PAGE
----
Tech giant Google has long been recognized as one of the greatest collectors of user data, if not the greatest. Now, in what can only be described as a remarkable turnaround, Google has recently announced that it is set to move away from its traditional business model with plans to eliminate third-party cookies, the primary source of data tracking, and enhance privacy by introducing a “Privacy Sandbox”.
People shouldn’t have to accept being tracked across the web in order to get the benefits of relevant advertising. And advertisers don’t need to track individual consumers across the web to get the performance benefits of digital advertising. That’s why last year Chrome announced its intent to remove support for third-party cookies, and why we’ve been working with the broader industry on the Privacy Sandbox to build innovations that protect anonymity ~ <source>
Google will begin testing its privacy-preserving APIs, such as the Federated Learning of Cohorts API (FloC), later this month and Chrome users will also get access to new privacy controls in April.
With the Chrome 90 release in April, we’ll be releasing the first controls for the Privacy Sandbox (first, a simple on/off), and we plan to expand on these controls in future Chrome releases ~ <source>
It’s surprising to see these sorts of statements coming from Google, a company that has built an empire by monetizing users’ browsing data. Considering Google’s supreme domination in key areas — with the most popular browser, search engine, webmail client, and video hosting service on the planet — it is highly unlikely that it has anything to do with fearing the opposition. One would like to think that maybe Google is bowing to pressure from increasing privacy concerns among the using public and a general trend toward more privacy-centric applications and services. However, I seriously doubt that is the case– Google does not have a history of bowing to pressure and has always, more or less, been a law unto itself.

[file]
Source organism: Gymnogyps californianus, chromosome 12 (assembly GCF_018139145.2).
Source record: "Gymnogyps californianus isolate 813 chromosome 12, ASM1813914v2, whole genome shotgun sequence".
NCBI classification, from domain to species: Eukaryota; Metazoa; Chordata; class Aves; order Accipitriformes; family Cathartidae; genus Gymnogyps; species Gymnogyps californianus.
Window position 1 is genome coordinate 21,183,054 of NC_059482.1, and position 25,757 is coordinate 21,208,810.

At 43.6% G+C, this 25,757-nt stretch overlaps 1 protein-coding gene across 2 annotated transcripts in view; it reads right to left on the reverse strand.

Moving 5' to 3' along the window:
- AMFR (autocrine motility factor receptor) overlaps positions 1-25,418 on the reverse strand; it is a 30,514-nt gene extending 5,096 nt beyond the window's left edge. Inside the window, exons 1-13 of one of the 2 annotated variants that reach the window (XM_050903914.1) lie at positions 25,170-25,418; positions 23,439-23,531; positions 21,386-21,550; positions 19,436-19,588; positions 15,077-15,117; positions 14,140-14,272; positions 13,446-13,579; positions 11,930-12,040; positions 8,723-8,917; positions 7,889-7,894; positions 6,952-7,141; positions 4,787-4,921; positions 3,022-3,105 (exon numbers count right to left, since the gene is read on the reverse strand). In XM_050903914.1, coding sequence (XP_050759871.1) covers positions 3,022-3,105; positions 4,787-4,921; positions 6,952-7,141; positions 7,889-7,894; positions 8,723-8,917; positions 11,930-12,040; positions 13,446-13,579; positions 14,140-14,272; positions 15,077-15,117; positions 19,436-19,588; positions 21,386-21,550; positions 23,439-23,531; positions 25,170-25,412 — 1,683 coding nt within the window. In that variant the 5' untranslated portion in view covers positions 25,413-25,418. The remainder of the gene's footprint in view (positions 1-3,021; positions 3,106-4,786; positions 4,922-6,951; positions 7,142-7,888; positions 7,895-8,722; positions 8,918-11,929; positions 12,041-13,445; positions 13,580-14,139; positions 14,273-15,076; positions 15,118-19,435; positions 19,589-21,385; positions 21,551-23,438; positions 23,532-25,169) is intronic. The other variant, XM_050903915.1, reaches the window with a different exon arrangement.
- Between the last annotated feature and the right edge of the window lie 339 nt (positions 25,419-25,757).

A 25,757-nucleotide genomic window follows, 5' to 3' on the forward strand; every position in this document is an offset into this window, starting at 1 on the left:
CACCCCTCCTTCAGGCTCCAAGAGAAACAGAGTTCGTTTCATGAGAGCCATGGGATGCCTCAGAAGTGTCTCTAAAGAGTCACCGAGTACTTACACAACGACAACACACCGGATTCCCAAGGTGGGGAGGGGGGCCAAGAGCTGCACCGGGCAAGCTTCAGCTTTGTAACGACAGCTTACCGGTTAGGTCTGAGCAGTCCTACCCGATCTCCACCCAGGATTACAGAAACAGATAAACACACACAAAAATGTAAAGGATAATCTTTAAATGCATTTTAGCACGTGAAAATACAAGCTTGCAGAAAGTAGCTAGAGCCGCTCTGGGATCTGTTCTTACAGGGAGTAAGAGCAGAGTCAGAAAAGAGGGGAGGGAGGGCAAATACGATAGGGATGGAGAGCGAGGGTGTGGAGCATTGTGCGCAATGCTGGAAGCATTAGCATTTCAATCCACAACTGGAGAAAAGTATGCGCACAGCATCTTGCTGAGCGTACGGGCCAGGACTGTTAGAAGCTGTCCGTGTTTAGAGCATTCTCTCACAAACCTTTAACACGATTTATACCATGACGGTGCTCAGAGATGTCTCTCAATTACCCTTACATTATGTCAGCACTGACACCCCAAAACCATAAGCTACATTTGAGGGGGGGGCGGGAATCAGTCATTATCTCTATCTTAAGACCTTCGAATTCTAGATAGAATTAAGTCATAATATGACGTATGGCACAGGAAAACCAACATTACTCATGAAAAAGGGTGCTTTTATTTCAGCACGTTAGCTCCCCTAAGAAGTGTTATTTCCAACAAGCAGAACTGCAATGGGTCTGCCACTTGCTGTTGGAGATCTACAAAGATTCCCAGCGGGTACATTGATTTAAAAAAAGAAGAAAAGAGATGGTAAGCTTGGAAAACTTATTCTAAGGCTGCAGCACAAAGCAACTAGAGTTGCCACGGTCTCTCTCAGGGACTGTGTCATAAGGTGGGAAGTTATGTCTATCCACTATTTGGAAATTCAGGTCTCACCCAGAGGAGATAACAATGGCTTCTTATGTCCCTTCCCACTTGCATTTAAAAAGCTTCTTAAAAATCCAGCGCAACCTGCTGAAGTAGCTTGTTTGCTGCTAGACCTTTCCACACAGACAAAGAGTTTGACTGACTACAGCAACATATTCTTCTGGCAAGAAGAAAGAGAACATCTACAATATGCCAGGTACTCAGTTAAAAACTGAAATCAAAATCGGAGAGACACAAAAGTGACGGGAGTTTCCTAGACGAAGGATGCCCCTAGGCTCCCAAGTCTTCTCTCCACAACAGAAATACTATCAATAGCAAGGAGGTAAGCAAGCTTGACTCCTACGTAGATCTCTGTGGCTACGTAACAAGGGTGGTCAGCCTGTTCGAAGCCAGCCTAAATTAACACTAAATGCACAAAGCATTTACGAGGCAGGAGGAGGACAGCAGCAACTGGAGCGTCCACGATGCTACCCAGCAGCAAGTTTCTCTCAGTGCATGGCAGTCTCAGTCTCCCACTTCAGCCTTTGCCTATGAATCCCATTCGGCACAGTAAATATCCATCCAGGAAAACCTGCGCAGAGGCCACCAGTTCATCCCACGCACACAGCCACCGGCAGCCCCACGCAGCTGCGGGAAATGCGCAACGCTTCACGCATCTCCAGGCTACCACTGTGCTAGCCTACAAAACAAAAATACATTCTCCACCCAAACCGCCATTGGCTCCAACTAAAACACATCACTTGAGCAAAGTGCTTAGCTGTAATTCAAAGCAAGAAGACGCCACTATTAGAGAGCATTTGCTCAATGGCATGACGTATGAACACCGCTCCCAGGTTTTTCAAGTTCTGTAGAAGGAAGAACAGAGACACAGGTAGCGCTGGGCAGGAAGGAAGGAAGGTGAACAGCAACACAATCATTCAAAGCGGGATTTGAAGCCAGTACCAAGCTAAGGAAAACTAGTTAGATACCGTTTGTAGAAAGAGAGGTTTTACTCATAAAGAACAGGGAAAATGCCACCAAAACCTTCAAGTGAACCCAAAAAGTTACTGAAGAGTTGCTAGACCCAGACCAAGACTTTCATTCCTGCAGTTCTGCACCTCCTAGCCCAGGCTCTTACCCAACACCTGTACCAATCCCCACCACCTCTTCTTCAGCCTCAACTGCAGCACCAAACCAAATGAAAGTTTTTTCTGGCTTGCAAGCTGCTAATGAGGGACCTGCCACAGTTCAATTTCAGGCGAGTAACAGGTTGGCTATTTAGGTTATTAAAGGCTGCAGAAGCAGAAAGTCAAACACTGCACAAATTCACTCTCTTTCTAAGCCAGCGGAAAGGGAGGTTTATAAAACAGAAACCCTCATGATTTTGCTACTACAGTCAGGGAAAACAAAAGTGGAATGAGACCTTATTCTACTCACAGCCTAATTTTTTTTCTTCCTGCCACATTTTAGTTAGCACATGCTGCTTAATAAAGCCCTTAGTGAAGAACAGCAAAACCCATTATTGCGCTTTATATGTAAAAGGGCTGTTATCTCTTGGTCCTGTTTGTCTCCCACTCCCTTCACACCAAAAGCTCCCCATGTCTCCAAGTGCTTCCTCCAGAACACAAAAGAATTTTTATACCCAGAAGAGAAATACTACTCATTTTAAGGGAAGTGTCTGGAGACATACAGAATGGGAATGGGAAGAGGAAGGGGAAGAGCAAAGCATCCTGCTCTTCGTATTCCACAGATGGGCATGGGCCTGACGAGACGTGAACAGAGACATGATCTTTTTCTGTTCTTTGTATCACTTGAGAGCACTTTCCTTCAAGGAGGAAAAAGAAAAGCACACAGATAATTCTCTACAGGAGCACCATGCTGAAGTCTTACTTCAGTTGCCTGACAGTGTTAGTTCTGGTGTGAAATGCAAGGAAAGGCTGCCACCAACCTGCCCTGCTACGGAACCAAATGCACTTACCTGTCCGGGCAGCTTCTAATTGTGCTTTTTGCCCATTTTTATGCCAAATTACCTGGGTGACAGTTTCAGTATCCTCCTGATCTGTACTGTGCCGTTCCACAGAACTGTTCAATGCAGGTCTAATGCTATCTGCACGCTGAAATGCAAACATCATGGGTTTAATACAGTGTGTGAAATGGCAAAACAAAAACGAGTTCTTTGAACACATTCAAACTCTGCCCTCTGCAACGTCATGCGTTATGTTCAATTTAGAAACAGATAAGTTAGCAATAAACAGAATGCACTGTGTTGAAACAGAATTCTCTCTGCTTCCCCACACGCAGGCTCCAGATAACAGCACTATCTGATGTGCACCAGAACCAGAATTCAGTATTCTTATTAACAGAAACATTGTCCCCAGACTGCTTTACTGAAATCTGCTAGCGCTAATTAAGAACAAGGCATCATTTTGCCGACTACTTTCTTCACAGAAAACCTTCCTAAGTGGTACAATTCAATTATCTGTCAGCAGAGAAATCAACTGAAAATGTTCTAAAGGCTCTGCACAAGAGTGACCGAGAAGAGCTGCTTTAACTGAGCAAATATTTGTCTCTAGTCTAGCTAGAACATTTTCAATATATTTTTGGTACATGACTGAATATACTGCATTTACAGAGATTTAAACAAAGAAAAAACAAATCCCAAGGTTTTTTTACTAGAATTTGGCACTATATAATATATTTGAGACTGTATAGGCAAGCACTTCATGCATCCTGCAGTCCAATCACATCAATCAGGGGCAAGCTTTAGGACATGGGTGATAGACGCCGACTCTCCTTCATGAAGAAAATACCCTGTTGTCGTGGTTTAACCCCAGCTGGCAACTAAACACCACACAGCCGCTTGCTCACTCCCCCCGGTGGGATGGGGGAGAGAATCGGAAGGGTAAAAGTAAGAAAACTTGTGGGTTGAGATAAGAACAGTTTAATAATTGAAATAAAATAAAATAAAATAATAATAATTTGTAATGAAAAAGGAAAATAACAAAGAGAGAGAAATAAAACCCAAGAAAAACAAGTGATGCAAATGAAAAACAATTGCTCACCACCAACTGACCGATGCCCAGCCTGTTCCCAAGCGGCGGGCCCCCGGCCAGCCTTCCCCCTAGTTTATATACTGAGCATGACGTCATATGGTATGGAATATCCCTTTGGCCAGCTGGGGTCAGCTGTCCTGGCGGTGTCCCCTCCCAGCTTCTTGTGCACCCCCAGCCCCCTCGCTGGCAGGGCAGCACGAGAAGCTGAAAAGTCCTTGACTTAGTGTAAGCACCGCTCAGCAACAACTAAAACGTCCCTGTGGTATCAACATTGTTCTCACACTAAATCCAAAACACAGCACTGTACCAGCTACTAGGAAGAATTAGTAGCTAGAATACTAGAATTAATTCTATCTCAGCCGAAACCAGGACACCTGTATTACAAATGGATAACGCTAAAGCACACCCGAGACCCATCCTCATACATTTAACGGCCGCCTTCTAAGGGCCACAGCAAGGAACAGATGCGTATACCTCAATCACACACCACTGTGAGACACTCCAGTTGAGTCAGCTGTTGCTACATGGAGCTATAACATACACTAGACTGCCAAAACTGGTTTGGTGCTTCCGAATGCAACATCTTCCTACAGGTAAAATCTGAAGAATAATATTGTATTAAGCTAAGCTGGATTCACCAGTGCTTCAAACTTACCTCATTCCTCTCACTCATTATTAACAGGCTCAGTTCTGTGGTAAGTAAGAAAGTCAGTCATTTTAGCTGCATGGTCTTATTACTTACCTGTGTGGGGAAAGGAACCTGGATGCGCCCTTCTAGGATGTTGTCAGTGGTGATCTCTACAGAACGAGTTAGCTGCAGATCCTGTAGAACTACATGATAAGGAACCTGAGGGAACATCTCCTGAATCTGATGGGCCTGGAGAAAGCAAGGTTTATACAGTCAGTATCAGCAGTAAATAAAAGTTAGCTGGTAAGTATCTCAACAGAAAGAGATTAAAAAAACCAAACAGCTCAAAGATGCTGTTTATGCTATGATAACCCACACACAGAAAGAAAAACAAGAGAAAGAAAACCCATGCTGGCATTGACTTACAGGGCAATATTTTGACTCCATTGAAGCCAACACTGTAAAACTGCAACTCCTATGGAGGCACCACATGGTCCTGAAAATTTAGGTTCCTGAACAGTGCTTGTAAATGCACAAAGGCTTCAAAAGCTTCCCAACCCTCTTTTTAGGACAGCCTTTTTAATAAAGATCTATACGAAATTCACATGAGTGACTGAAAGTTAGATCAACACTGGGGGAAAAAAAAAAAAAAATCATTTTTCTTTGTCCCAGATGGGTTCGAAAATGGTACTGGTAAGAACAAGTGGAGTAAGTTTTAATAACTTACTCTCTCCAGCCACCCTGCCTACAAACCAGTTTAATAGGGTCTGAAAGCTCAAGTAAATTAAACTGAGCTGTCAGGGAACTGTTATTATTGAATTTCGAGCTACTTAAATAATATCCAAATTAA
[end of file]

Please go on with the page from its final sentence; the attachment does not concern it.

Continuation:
My guess is that increasing scrutiny from the EU, US, and other governments with the prospect of tighter regulations around data privacy is pretty much forcing Google’s hand. Let’s face it, if Google shows that it is making a good-faith effort now towards enhancing privacy protections, it will go a long way to assuaging governments’ concerns. Also, as far as public perception is concerned, it has to be in Google’s favor to appear to be voluntarily taking these steps rather than being forced to do so via government regulations. Besides, the tech giant is so filthy rich now it can certainly afford the appearance of benevolence.
Google, the privacy-oriented company!? Whatever next!?
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